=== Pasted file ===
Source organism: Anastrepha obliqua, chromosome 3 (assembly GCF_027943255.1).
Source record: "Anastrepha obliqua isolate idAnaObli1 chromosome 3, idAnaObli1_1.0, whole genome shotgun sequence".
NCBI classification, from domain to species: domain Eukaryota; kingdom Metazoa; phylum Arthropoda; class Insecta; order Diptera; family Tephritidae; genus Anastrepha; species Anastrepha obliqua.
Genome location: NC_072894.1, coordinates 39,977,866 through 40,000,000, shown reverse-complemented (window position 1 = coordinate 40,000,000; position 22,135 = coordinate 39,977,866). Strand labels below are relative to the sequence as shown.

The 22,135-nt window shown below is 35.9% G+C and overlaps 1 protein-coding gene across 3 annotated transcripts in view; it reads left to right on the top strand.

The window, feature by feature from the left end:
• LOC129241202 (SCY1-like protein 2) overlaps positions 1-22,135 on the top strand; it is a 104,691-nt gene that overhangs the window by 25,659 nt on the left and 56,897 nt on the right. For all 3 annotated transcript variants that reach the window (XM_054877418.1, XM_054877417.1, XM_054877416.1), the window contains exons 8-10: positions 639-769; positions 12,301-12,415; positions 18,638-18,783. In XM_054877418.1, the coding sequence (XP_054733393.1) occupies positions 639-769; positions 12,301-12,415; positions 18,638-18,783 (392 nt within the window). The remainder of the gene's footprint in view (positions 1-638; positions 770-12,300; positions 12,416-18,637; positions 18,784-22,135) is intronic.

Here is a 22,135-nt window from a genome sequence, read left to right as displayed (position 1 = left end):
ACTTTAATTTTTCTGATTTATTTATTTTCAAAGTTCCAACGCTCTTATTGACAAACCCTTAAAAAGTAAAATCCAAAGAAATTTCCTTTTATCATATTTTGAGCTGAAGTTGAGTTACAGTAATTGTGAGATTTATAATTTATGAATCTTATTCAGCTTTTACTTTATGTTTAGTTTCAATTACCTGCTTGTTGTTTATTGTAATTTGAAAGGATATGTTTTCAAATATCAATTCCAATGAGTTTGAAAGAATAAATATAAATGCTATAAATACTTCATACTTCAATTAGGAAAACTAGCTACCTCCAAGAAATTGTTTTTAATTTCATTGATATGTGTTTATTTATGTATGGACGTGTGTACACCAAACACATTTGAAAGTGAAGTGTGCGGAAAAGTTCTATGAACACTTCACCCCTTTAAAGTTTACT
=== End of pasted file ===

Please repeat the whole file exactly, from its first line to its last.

Source organism: Anastrepha obliqua, chromosome 3 (assembly GCF_027943255.1).
Source record: "Anastrepha obliqua isolate idAnaObli1 chromosome 3, idAnaObli1_1.0, whole genome shotgun sequence".
NCBI classification, from domain to species: domain Eukaryota; kingdom Metazoa; phylum Arthropoda; class Insecta; order Diptera; family Tephritidae; genus Anastrepha; species Anastrepha obliqua.
Genome location: NC_072894.1, coordinates 39,977,866 through 40,000,000, shown reverse-complemented (window position 1 = coordinate 40,000,000; position 22,135 = coordinate 39,977,866). Strand labels below are relative to the sequence as shown.

The 22,135-nt window shown below is 35.9% G+C and overlaps 1 protein-coding gene across 3 annotated transcripts in view; it reads left to right on the top strand.

The window, feature by feature from the left end:
• LOC129241202 (SCY1-like protein 2) overlaps positions 1-22,135 on the top strand; it is a 104,691-nt gene that overhangs the window by 25,659 nt on the left and 56,897 nt on the right. For all 3 annotated transcript variants that reach the window (XM_054877418.1, XM_054877417.1, XM_054877416.1), the window contains exons 8-10: positions 639-769; positions 12,301-12,415; positions 18,638-18,783. In XM_054877418.1, the coding sequence (XP_054733393.1) occupies positions 639-769; positions 12,301-12,415; positions 18,638-18,783 (392 nt within the window). The remainder of the gene's footprint in view (positions 1-638; positions 770-12,300; positions 12,416-18,637; positions 18,784-22,135) is intronic.

Here is a 22,135-nt window from a genome sequence, read left to right as displayed (position 1 = left end):
ACTTTAATTTTTCTGATTTATTTATTTTCAAAGTTCCAACGCTCTTATTGACAAACCCTTAAAAAGTAAAATCCAAAGAAATTTCCTTTTATCATATTTTGAGCTGAAGTTGAGTTACAGTAATTGTGAGATTTATAATTTATGAATCTTATTCAGCTTTTACTTTATGTTTAGTTTCAATTACCTGCTTGTTGTTTATTGTAATTTGAAAGGATATGTTTTCAAATATCAATTCCAATGAGTTTGAAAGAATAAATATAAATGCTATAAATACTTCATACTTCAATTAGGAAAACTAGCTACCTCCAAGAAATTGTTTTTAATTTCATTGATATGTGTTTATTTATGTATGGACGTGTGTACACCAAACACATTTGAAAGTGAAGTGTGCGGAAAAGTTCTATGAACACTTCACCCCTTTAAAGTTTACT